What Are the Advantages and Disadvantages of Speculative Trading?

What Are the Advantages and Disadvantages of Speculative Trading?

Reading time: 6 minutes

Unlike investing, which focusses more on the longer-term picture and often incorporates in-depth analysis of companies and the economy, speculative trading prioritises the shorter-term picture, capitalising on minor price fluctuations and is more suited to day trading and scalping trading styles. It should be noted that any form of speculation entails assuming risk, whereas hedging involves transferring risk.

Speculative trading includes searching for overvalued and undervalued securities using two primary forms of analysis: fundamental and technical analysis. Aside from the duration of holding times and risk exposure, this is similar to investing. 

For directional traders, the idea of speculative trading is simple: buy low and sell high for long (buy) positions and sell high and buy low for short (sell) positions in various markets that offer an appropriate combination of liquidity and volatility. Market participants tend to focus on financial instruments, such as Stocks, Currencies, Bonds, Commodities, and Cryptocurrencies.

Like any form of investment, it is vitally important to understand that speculative trading carries advantages and disadvantages.

Advantages of Speculative Trading

  • Level of Risk

One of the major advantages of short-term speculative activity is the ability to control risk.

Long-term investment strategies generally entail holding positions in the market over long durations, thus more susceptible to market crashes and shocks that can adversely affect one’s investment portfolio. A short-term approach, on the other hand, seldom carries overnight risk. This means a short-term speculative trader is regularly done for the day at the close of their session and if a market shock were to occur overnight or over the weekend, speculators would sidestep this move, while an investor would not.

It is recommended that traders – day traders and scalpers – adhere to a solid risk management strategy, including protective stop-loss orders.

  • Control

Unlike investors who invest in the stock market using, say, a buy-and-hold strategy (which can involve holding their positions open for years), speculative traders can enter and exit the markets swiftly, taking advantage of any high-probability trading opportunities that may be present.

  • Potential for High Returns

If you’re a skilled trader, generating sizeable returns is possible. However, it must be noted that these traders, who seem to pull money out of the markets at will, have honed their craft over years of study and trading experience.

Speak to any experienced profitable trader, and they will tell you that they have likely focussed on a handful of core components to achieve their success, including understanding the trading mindset, the need for positive expectancy (an edge), and the need for sound risk management.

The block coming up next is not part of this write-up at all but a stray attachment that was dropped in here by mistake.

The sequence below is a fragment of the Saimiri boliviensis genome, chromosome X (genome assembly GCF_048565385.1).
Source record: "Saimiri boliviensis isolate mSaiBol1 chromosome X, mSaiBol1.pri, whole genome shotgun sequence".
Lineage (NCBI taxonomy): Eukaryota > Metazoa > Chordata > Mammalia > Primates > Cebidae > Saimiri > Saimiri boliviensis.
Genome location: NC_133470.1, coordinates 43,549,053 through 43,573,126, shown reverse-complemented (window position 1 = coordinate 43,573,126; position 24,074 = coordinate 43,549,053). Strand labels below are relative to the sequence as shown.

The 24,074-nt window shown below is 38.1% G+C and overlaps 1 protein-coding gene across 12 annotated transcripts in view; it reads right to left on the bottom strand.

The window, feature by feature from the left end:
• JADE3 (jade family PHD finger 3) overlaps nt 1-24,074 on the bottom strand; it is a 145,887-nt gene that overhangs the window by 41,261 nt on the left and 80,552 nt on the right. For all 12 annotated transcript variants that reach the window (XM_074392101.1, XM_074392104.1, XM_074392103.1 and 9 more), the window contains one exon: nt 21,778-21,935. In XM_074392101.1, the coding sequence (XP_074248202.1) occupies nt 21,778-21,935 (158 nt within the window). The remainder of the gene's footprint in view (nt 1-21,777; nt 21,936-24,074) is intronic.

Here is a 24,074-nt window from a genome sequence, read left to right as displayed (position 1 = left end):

Disadvantages of Speculative Trading

  • Level of Risk

While speculative trading offers the advantage of not continuously being in the market, it does carry a high risk of loss, particularly for those who overleverage their trading accounts in volatile market conditions. Unfortunately, this can result in margin calls and account ruin for some.

  • Difficulty Level

It is no secret that short-term trading in the financial markets has its challenges. Many rely on a combination of technical and fundamental analysis to guide their day-to-day trading decisions, and while some do achieve long-term success, many struggle. Their lack of success is due to various things, such as trading strategies, risk and money management, and education.

  • Emotions

Speculative trading, especially for uninformed traders, can be an emotionally taxing endeavour. Most focus on being right; most do not accept that losses and being wrong are a large part of the trading business. No one knows the outcome of any individual trade (that is impossible), but many professional traders know that over a large enough sample of trades, their edge allows them to profit in the long term. So, for example, if your strategy has a 60% win ratio and provides a 1:2 risk/reward ratio, professional traders know that, say, over 100 trades, 60 of them are likely to be winners and 40 losers.

FAQs:

1. What is speculative trading?

Speculative trading is a process in which traders target short-term price fluctuations to profit from various asset classes.

2. What are the advantages of speculative trading?

Control and flexibility are a key advantage of speculative trading.

3. What are the disadvantages of speculative trading?

Speculative trading is challenging to become proficient in, and mastering it requires a unique skill set, including understanding the need for an edge, risk management, and emotional control.

4. Where can I learn more?

As communicated in the article, learning to trade successfully cannot be achieved on a weekend course. While the right course will be helpful, it is ultimately down to you to find what is right for you and then begin building a trading strategy around your preferences. Some prefer short-term scalping news events, while some favour a technical strategy that is centred on key levels of support and resistance.

Consider checking out the FP Markets Academy for more information on trading and investing. You may also want to head to the Traders Hub, where our in-house analysts deliver market analysis daily and weekly.

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